Italy’s total exports to the UK are €23bn annually. This is heavily tilted in favour of Italian producers. The bilateral surplus is over €10bn.

Confindustria said Italy could have trouble placing its debt if financial ties with London are damaged. “The risk is that financing costs will go up. Banks in the City have up to now been responsible for the rump of European debt sales,” it said.

The City is the principle conduit for global funds willing to buy riskier peripheral EMU debt. This is a comprehensive package not always understood by European politicians.

The City’s ecosystem offers investors derivative instruments for hedging the currency risk, interest rate risk, and insolvency risk, (through credit default swaps, etc) when buying Italian debt. These hedges are a sine qua non for Asian institutions, insurers, and wealth funds calculating fine margins on huge sums of capital.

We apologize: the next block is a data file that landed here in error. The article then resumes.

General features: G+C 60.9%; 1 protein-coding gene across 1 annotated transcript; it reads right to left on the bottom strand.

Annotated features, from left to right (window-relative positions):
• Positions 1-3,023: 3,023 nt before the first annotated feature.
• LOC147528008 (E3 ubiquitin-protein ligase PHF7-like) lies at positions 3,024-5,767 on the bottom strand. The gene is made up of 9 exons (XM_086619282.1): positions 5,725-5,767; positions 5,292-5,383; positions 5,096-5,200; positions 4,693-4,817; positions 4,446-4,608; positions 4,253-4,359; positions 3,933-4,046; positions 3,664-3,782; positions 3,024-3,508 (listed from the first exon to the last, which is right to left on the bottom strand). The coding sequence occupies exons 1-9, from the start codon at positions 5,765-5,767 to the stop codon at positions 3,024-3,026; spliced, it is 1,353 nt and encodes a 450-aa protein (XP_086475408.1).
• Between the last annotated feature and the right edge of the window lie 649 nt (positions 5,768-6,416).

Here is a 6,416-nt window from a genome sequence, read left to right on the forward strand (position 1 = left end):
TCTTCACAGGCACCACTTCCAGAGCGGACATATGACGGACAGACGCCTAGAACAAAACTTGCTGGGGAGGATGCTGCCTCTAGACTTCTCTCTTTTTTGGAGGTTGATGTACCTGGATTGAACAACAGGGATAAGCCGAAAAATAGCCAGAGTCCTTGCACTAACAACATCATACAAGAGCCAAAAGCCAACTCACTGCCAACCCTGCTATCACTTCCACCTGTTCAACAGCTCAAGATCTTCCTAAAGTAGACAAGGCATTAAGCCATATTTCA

If these services suddenly become less accessible at the end of March, Italy faces the higher likelihood of a ‘roll over squeeze’ and rising borrowing costs. The country has to fund €400bn of debt this year, mostly in the form of medium or long-term bonds.

The European Central Bank has been soaking up the entire net issuance of the Italian treasury for most of the last three years through quantitative easing. This programme was shut down in December. Italy is suddenly nakedly exposed to market forces.

The London Stock Exchange is moving 20% of its MTS Cash trading business to Milan in preparation for Brexit. This goes only so far in securing inflows of global capital.

Italy is disturbingly close to a fresh crisis. The prospect of recession lasting deep into 2019 has blown apart the budget deficit targets agreed with Brussels in November.  The country’s knife-edge debt dynamics are coming into sharper focus.